We should make up our own minds about what the polls mean about our vote.

And ultimately we will make up our own minds about how we vote, or if we vote. Then the polls will mean absolutely nothing apart from providing fodder for a few media stories after the election.

Poll: ‘The Big Issues’

In their recent poll Newshub/Reid Research respondents “were asked to rank the issues most important to them in this election, from seven major subject areas” – New Zealand’s top election concerns

This is a simplistic result – “the issue ranked most important to voters”:

That is a limited list, and gives no indication how much people are concerned about the issues. For example many people could be nearly as concerned about housing, the environment and money as about health. So this is a fairly rough indication of what people see as the big issues.

Here are party comparisons:

ReidResearchIssues2017Sept

For some reason they did not include a NZ First breakdown.

Newshub/Reid Research poll – huge reversal

The latest Newshub/Reid Research poll results show a huge reversal on the last Colmar Brunton polls.

Newshub: National could govern alone in latest Newshub poll

  • National 47.3% (last RR 43.3, last CB 39)
  • Labour 37.8% (last RR 39.4, last CB 43)
  • NZ First 6.0% (last RR 6.6, last CB 9)
  • Greens 4.9% (last RR 6.1, last CB 5)
  • TOP 1.6% (last RR 1.9, last CB 1.9)
  • Maori Party 1.1% (last RR 1.0, last CB 2.0)
  • ACT 0.6% (last RR 0.6, last CB )

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All the pundits will be busy revising all their scenarios.

But Patrick Gower is right about a key thing – party support appears to be volatile. Things could easily change over the next 11 days, although advance voting started yesterday.

Preferred Prime Minister:

  • Jacinda Ardern 31.7% (last RR 29.9, last CB 35)
  • Bill English  33.1% (last RR 30.1, last CB 31)
  • Winston Peters 6.9% (last RR 6.9, last CB 5)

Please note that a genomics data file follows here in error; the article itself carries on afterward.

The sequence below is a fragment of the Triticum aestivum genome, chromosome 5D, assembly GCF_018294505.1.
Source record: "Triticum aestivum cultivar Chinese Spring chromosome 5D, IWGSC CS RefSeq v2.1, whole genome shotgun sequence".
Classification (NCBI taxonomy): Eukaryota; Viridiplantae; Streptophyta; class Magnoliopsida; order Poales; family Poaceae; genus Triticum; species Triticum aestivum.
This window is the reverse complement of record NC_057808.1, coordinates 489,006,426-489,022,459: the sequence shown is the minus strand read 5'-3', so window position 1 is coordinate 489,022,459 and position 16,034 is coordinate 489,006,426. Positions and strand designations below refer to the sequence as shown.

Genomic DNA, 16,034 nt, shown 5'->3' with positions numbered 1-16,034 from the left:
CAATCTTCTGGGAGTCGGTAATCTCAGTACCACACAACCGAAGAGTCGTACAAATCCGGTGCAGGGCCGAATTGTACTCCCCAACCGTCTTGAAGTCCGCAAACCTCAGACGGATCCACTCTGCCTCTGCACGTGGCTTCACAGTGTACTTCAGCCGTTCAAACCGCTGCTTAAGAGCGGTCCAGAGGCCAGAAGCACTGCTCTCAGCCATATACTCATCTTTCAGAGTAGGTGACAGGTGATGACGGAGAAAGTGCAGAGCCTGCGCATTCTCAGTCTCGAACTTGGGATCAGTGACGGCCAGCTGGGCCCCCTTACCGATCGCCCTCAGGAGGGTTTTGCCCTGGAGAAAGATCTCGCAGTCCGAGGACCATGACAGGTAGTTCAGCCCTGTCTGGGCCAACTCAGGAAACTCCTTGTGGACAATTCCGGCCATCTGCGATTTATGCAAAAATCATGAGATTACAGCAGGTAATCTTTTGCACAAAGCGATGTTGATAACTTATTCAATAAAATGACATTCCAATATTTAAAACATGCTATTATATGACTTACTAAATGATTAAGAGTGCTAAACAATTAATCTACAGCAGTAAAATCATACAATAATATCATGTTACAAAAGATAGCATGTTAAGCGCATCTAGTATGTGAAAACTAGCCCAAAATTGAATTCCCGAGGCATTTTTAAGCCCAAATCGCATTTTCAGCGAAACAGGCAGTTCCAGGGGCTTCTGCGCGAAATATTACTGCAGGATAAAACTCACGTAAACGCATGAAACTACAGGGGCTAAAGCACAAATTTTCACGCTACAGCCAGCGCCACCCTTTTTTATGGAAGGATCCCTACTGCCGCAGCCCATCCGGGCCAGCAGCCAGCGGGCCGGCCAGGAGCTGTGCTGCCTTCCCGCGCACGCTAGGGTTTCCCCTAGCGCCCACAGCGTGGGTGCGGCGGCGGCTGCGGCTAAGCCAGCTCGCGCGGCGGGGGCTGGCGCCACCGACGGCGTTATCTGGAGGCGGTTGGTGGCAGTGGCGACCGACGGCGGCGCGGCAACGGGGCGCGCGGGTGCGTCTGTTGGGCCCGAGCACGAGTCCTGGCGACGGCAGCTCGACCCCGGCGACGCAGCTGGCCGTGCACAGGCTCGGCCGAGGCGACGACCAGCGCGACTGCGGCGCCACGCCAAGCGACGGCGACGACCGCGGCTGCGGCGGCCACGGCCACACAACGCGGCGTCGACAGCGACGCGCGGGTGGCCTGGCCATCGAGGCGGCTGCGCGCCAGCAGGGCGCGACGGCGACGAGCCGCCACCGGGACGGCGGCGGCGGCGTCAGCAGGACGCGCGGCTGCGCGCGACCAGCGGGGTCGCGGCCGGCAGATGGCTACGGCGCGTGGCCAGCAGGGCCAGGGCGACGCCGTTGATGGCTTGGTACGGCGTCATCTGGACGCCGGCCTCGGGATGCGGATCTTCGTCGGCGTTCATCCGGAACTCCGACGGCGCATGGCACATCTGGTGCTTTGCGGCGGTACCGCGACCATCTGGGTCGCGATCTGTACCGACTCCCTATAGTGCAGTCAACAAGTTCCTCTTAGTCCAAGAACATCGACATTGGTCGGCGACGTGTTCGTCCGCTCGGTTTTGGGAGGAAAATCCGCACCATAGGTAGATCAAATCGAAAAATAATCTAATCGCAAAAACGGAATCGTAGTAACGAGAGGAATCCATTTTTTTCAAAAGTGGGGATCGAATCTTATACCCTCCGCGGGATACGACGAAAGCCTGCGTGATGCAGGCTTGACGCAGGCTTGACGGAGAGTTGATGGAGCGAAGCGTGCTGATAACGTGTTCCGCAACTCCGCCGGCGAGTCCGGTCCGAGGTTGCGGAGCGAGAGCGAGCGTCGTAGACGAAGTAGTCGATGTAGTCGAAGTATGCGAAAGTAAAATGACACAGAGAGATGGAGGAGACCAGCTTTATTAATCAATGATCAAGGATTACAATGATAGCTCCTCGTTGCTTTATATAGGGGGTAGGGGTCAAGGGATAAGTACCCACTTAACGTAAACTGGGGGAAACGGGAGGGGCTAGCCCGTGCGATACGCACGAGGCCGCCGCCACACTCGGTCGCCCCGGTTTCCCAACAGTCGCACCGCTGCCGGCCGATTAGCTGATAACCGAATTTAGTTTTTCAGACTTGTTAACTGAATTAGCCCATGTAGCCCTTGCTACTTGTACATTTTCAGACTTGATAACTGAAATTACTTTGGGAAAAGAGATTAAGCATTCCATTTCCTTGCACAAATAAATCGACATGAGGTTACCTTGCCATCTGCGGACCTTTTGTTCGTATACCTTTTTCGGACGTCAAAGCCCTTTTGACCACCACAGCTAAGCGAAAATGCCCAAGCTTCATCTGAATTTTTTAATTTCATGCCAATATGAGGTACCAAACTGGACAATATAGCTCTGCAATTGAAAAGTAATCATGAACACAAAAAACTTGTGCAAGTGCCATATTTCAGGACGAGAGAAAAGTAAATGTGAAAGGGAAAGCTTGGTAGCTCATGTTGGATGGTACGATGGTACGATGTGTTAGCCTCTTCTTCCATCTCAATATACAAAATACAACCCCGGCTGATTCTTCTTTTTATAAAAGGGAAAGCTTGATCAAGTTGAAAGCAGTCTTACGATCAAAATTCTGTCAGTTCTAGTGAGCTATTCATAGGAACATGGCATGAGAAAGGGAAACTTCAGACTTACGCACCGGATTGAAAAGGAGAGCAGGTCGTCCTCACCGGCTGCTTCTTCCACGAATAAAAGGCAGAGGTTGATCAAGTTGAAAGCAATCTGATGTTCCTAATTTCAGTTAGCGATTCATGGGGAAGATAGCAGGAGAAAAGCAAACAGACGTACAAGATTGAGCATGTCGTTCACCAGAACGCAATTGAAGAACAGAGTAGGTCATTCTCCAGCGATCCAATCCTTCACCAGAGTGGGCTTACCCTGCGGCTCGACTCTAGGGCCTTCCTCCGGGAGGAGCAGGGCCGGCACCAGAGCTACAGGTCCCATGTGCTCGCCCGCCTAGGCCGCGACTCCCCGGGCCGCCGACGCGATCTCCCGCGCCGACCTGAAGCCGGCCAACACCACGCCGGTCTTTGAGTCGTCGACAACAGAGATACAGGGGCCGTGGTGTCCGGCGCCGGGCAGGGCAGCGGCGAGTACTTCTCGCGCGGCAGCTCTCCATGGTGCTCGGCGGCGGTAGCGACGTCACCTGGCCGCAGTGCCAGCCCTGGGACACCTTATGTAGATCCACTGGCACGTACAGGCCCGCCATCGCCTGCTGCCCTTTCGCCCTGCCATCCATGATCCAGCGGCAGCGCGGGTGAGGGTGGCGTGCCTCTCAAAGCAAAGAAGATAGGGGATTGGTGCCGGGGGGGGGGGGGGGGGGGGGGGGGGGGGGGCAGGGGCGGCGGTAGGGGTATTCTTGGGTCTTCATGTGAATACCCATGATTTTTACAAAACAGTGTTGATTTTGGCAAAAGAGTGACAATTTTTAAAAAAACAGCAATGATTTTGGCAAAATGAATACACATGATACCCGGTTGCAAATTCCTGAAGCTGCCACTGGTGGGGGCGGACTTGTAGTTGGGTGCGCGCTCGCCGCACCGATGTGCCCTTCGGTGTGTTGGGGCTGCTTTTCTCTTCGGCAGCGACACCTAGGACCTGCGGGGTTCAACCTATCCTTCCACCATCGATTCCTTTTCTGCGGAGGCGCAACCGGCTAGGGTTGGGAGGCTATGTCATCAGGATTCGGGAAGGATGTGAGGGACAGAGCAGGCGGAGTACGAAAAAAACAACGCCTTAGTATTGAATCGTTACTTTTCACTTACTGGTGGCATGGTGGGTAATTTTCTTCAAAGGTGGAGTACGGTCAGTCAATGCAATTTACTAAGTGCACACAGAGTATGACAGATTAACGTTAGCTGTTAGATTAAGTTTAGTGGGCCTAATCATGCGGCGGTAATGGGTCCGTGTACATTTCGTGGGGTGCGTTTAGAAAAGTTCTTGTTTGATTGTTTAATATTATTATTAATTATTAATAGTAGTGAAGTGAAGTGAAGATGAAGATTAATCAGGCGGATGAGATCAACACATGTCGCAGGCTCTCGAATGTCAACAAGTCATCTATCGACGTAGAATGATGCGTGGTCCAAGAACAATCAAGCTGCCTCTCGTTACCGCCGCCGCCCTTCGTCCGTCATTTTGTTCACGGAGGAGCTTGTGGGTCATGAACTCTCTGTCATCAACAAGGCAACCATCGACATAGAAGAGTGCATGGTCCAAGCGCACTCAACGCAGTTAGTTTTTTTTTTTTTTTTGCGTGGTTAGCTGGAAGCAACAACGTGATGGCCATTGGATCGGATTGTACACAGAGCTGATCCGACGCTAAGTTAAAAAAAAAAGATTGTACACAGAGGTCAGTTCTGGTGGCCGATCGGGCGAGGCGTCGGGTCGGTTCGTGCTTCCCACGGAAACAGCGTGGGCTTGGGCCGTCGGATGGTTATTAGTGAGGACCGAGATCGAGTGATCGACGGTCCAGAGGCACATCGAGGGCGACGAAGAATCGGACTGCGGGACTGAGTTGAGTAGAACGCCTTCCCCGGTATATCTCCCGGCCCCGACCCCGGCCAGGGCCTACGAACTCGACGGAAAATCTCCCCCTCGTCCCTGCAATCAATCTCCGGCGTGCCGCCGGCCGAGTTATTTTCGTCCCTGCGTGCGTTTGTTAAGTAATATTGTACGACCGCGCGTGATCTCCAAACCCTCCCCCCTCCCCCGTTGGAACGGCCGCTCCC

The poll was conducted 6-11 September and has a margin of error of 3.1%.

The last Reid Research (RR) poll was conducted 22-30 August.
The last Colmar Brunton (CB) poll was conducted 2-6 September.

 

Newshub/Reid Research poll

The latest Newshub/Reid Research poll:

  • National 43.3% (-1.1)
  • Labour 39.4% (+6.3)
  • NZ First 6.6% (-2.6)
  • Greens 6.1% (-2.2)
  • TOP 1.9%
  • Maori Party 1.0%
  • ACT Party 0.6%

National are either still ahead or have nudged ahead again, but Labour are close (within margin or error territory).

Greens aren’t down as far as they have been in other polls recently.

NZ First are still slipping, as is Peters.

Preferred Prime Minister:

  • Bill English 30.1% (+2.4)
  • Jacinda Ardern 29.9% (+3.6)
  • Winston Peters 6.9% (-3.1)

Both English and Ardern have risen a bit since the last Reid research poll, but English has maintained a lead, just.

The poll was conducted from August 22-30, 2017 and has a margin of error of 3.1 percent.

 

Maori poll semi interesting

Maori TV has done a poll through Reid Research. It has a large sample size of 2515, a low margin of error of 1.95, but it was conducted over a very eventful five weeks so it’s hard to know how useful it is.

Party vote:

  • Labour 46.5%
  • Maori Party 17.5%
  • NZ First 13.8%
  • National 9.5%
  • Greens 9%
  • Mana 1.8%
  • TOP 1.5%
  • Other 0.3%

Not surprising to see Labour well ahead.

Interesting to see National similar to the Greens – the Greens have been promoting their Maori policies and had hopes their Maori caucus could attract support.

It isn’t stated whether they are Maori voters in Maori electorates only or overall.

By my calculations these are the percentage party votes cast in the seven Maori electorates:

  • Labour 41.21%
  • Maori Party 14.04%
  • NZ First 12.98%
  • National 7.93%
  • Greens 11.16%
  • Internet Mana 10.22%
  • Legalise Cannabis 1.24%
  • Conservative 0.61%

Internet-Mana aren’t an option this year and Mana has not got many votes.

Labour and the Maori have picked up significant amounts, and National is up a bit.

Greens and NZ First are down on the Maori vote in 2014.

From:  Māori voters struck by the Ardern effect